5 Reasons Nine Inch Nails Should Be in the Rock and Roll Hall of Fame
A pasty-skinned keyboardist from Ohio is probably the last person you’d expect to lead a rock revolution. But that’s the beauty of Trent Reznor and his one-man band, Nine Inch Nails. Their arrival, and massive commercial success, was completely unexpected, yet it continues to resonate more than three decades after it began.
Beginning with their 1989 debut album Pretty Hate Machine, Nine Inch Nails have forged a long and storied career. The band was one of the ‘90s most successful rock bands and has maintained its popularity in the ensuing decades. More than 20 million albums sold and multiple Grammy Awards are among their many accomplishments.
After previous nominations in 2014 and ‘15, Nine Inch Nails again find themselves among the Rock and Roll Hall of Fame nominees. Here are five reasons why the band deserves to be inducted.
They Brought Industrial Rock to the Mainstream
The seeds of industrial rock were planted in the ‘70s by avant-garde artists like Throbbing Gristle. However the genre, which mixes electronic elements with the raw aggression of punk, remained on the outskirts of society for two decades before Nine Inch Nails brought it to the masses. The key was Reznor’s ability to craft hauntingly catchy tunes within the framework of industrial rock. This wasn’t just sound for the sake of sound, but rather a carefully arranged tapestry of forceful, hypnotic noise.
David Bowie, in a piece for Rolling Stone, summed up Reznor’s unique talent: “Trent's music, built as it is on the history of industrial and mechanical sound experiments, contains a beauty that attracts and repels in equal measure: Nietzsche's 'God is dead' to a nightclubbing beat. And always lifted, at the most needy moment, by a tantalizing melody.”
Trent Reznor Is Revered by His Peers
Bowie is one of the many acclaimed music industry veterans to have sung Nine Inch Nails' praises, comparing Reznor’s work to that of Brian Eno and the Velvet Underground. The Thin White Duke and Nine Inch Nails toured together in 1995 and later collaborated on the remix of Bowie's 1997 single “I’m Afraid of Americans.” Another music icon, Johnny Cash, chose to cover Nine Inch Nails’ “Hurt” for his album American IV: The Man Comes Around. The track became a surprise hit, earning a Grammy, MTV Video Award and CMA Award.
Producer Bob Ezrin -- known for his work with Kiss, Peter Gabriel and Pink Floyd -- called Reznor “a true visionary” who has “broken and reinvented the rules of engagement on every level, from recording to touring to interacting with his fans.”
NIN’s Cultural Impact Goes Deeper Than Music
In 1997, Time magazine named Reznor one of its 25 Most Influential Americans. “Reznor wields the muscular power of Industrial rock not with frat-boy swagger but with a brooding, self-deprecating intelligence,” the periodical noted, adding that the musician gave a voice to the “Generation Y subculture.”
Indeed, Reznor’s influence on fans went far beyond album sales. Nine Inch Nails’ music videos saw regular rotation on MTV. Their dark, even sadistic themes, stood in stark contrast to things like the Spice Girls and Britney Spears, who were also popular at the time. The NIN logo became ubiquitous in the ‘90s, appearing on t-shirts, poster art and patches on almost every high-schooler’s backpack. The logo was so popular that 20 years later it would be incorporated into Captain Marvel, the superhero film set in the ‘90s. Even as Reznor and his first generation of fans have aged, there remains a strong connection. The musician has penned the scores to many successful films, including The Social Network (2010), The Girl with the Dragon Tattoo (2011) and Bird Box (2018). Though not officially Nine Inch Nails projects, they reflect the continuing emotional resonance his music has with the public.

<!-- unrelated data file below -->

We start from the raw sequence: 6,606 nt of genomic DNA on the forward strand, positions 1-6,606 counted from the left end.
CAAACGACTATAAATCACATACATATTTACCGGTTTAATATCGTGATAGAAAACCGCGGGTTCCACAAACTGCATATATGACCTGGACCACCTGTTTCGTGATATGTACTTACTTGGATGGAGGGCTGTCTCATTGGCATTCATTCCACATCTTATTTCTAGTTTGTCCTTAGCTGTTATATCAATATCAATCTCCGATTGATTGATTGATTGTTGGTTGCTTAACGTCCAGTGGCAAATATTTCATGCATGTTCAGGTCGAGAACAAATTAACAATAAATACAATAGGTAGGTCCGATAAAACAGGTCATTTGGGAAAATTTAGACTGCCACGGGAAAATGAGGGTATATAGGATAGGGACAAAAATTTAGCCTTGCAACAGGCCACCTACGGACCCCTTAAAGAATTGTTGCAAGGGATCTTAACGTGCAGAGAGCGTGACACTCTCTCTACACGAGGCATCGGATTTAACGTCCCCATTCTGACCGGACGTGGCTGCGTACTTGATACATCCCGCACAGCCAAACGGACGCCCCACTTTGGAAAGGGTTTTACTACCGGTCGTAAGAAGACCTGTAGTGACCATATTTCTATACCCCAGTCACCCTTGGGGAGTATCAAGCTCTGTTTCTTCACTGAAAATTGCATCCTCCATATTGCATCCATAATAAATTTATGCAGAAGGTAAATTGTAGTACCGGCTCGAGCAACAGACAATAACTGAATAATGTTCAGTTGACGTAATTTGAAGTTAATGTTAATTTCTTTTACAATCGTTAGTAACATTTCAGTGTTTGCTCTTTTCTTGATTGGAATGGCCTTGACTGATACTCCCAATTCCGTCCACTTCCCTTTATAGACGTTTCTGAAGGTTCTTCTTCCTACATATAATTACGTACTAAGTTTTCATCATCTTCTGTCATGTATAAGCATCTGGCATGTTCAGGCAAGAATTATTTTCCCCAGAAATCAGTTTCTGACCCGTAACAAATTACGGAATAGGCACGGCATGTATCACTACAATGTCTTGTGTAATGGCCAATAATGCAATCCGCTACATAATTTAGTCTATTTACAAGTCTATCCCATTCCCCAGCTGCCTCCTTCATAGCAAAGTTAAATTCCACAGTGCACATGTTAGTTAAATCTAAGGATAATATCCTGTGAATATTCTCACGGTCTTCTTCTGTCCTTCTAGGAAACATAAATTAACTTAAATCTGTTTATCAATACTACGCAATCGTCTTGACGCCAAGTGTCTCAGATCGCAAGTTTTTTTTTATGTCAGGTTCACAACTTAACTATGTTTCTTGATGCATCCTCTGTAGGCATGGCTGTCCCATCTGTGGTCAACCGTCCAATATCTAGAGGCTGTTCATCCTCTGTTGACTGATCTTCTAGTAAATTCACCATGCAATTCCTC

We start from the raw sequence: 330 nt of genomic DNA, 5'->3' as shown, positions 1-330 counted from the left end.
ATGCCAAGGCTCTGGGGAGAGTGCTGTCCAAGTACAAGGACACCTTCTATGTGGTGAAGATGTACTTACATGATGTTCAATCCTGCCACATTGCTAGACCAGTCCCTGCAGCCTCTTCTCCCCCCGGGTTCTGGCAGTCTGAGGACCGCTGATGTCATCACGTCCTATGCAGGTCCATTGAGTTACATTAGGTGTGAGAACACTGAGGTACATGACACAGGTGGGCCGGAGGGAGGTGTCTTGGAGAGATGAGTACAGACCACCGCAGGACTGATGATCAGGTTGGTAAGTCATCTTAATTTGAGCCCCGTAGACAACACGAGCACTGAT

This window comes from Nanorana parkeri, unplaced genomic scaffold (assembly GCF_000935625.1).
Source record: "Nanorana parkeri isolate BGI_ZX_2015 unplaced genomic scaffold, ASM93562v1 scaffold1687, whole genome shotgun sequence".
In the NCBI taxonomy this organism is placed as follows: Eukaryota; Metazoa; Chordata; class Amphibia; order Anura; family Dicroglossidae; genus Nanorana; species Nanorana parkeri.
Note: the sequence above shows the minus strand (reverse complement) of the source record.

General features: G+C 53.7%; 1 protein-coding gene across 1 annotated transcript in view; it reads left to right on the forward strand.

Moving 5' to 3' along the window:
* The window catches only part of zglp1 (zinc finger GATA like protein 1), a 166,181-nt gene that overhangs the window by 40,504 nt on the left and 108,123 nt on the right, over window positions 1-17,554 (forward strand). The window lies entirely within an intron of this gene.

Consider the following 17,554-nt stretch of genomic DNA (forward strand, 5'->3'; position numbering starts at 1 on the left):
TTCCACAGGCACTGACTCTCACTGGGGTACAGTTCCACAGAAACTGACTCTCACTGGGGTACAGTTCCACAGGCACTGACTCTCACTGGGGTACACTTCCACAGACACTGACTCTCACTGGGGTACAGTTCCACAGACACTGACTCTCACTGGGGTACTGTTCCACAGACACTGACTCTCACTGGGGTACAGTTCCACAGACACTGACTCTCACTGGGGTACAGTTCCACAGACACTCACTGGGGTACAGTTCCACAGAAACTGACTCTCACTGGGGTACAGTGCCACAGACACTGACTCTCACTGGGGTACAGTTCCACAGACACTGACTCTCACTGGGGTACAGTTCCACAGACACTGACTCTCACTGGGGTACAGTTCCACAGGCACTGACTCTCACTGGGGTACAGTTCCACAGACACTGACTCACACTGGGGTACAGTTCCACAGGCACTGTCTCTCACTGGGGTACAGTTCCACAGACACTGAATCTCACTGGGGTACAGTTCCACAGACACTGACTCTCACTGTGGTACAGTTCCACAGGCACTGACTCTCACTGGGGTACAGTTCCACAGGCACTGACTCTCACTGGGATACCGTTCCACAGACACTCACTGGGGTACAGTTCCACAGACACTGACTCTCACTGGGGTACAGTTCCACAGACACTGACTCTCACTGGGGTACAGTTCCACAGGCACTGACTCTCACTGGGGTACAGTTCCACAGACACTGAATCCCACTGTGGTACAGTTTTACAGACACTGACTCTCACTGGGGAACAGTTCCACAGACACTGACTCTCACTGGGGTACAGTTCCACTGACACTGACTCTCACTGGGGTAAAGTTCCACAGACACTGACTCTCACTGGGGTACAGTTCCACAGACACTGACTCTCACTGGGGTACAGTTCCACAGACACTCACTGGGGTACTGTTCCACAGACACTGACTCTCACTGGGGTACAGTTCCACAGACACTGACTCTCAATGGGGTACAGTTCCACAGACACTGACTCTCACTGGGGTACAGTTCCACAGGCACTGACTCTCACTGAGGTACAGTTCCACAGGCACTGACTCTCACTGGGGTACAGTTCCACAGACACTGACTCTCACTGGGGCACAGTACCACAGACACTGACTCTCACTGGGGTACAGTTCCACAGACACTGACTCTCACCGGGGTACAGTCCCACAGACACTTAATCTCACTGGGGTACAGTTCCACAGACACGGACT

Trent Reznor Pioneered the Fusion of Technology and Music
In the studio, Reznor is known for his wizardry, routinely pushing the boundaries of acoustic and synthetic sounds to create a style all his own. The rocker was also at the forefront of music in gaming, composing the score to the 1996 video game Quake. Reznor would take things a step further in 2007 when he created an alternate reality game to accompany Nine Inch Nails’ Year Zero LP.
An advocate for music’s digital revolution, Reznor previously encouraged fans to download his music illegally and later gave away his 2008 album, The Slip, for free. His voyages into the world of digital music delivery eventually led Reznor to join Beats Music in 2012, taking the role of Chief Creative Officer. He became part of Apple Music’s executive team in 2014 when Beats was acquired by the computer giant, remaining with the company until 2018.
'The Downward Spiral'
One album does not make a Hall of Fame career, no matter how good it is. Nine Inch Nails have an impressive catalog of music spanning two decades and nine studio albums. Still, the importance of their sophomore LP The Downward Spiral cannot be overstated. The release was a game changer, with critics calling it a “full-on noise attack,” “the ultimate, purist form of self-expression” and noting that its release “reshaped the world for millions of high school kids.” The Downward Spiral continues to be praised as a seminal LP and has appeared on multiple lists of the greatest albums of all-time. Its success opened the door for many other like-minded industrial acts of the ‘90s, including Marlyn Mason, White Zombie, Filter and the Prodigy.